How do you move on when something like that happens? People often say “life goes on”, “everything’s going to be alright”.

Yeah, those super helpful advices (laughs). It doesn’t work like that. I don’t think anybody really knows how to do it, but you can either face it or avoid it, I guess. I think one leads to a healthy place and the other leads to a pretty unhealthy place. I find a lot of solace by connecting to the people who care about me. But the older you get, the more that number of such people tends to dwindle, yet the intensity of these relationship gets larger, because you have had these relationships for 10, 20, 30 years and people really know you. There are the people that know William in his 30s, but there are also people who knew me when I was eight years old. And it’s really important to have those people in your life and make sure you stay close to them. That’s probably one of the most scary things to me. I don’t mind getting older. I’m totally comfortable with that, but the thought of losing people that know me must feel like you are disappearing a little bit. At some point, nobody might know who I was when I was young, that’s scary.

In terms of things like death though, I still find more comfort in facing it than avoiding it. I’d rather sing about that, than anything else. I feel better then, more in control, when staying aware of those things. It’s important to confront those difficulties. That’s the whole idea about existential philosophy – if you actually confront things like anxiety or death you are going to be healthier, because you are facing the actual truth. But its not always pleasant.

You mentioned control. I think there is some in that, because for example, if I get a call with information that somebody close to me is in the hospital, and I’m not in the city at that time, obviously that totally effects me and I worry and have all these images and projections while not being able to actually do something about it. But once I get to the hospital, I still can’t actually do anything about it and it’s still scary, yet when I’m actually experiencing it being directly inside the situation, I feel there is less fear in it. It’s still heavy, but it just feels closer.

Closer…I like that, that’s a good analogy. I think I still haven’t figured it out, man. These are inevitabilities you can’t stop.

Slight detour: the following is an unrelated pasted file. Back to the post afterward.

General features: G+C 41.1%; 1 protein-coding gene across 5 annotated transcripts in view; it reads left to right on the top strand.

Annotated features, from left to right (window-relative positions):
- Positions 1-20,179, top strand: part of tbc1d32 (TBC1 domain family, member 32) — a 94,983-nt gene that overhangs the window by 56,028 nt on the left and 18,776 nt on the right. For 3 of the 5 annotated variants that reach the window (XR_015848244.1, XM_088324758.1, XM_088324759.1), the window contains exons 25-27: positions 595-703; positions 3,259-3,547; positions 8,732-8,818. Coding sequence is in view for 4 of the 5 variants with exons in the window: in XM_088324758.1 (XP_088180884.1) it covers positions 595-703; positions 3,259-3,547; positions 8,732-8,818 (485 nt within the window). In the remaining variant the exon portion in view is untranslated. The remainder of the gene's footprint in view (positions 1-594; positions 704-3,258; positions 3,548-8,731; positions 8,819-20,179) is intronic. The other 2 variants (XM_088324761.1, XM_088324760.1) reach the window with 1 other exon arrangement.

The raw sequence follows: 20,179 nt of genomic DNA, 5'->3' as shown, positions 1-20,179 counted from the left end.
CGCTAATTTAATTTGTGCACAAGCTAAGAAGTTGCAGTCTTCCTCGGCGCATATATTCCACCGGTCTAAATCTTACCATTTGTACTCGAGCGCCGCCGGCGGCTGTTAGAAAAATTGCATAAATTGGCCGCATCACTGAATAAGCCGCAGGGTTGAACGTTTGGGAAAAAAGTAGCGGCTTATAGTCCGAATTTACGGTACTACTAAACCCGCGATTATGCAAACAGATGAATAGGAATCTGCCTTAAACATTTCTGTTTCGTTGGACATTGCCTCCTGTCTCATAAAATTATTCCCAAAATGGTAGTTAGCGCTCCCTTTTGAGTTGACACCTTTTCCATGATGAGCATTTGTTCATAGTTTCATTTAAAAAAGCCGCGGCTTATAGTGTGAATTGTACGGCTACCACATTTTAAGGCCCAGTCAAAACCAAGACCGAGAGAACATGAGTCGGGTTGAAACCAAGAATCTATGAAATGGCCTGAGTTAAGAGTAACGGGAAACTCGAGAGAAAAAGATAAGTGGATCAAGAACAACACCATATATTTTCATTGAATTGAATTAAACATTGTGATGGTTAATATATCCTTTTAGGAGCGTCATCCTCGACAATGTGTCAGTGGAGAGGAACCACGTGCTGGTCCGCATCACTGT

That’s true, but I think it’s important how you deal with it and to me your music is very much about that, about touching where it hurts. You touch yourself first, then you put it out, empty yourself out and people relate to it. As weird as it may sound to some people, by touching what is hurtful, painful and vulnerable in the people listening to your music, you actually help them. It’s therapeutic. That is why I think your music is not sad at all. It’s just super sensitive.

I agree (laughs). I haven’t met someone who hasn’t approached it on one of those two extremes. People take my music as either very depressing and dark or don’t hear it like that at all. It’s totally weird and very dividing, but I like it.

Do you feel any responsibility towards the listeners of your music? They way a lot of them perceive it as very personal and intimate and probably they share a lot of personal stories with you and many of them have quite fragile souls, I think.

Well, we all do.

You think so? That everybody has the same sensitivity?

Yeah, totally. Don’t you?

I’d say we all have sensitivity, but they might vary in terms of its range.

I think that there are people just lying about it. You know, most of the time I don’t like to be sad. Sometimes I do, because it’s familiar and comfortable, but most of time, I don’t want to be weighed down by something, so I look for situations and opportunities, that don’t feel that way. I thing that’s generally the course that most people would take. We seek pleasure over anything.

I have this observation, that most people crave for love and intimacy, but at the same time they are afraid of being hurt so they block certain places in their hearts and minds, which is quite a paradox for me, as I feel humanity is very much about feeling. Nobody is looking for pain. Nobody wants to feel that, but it’s part of humanity just like the night is part of the day.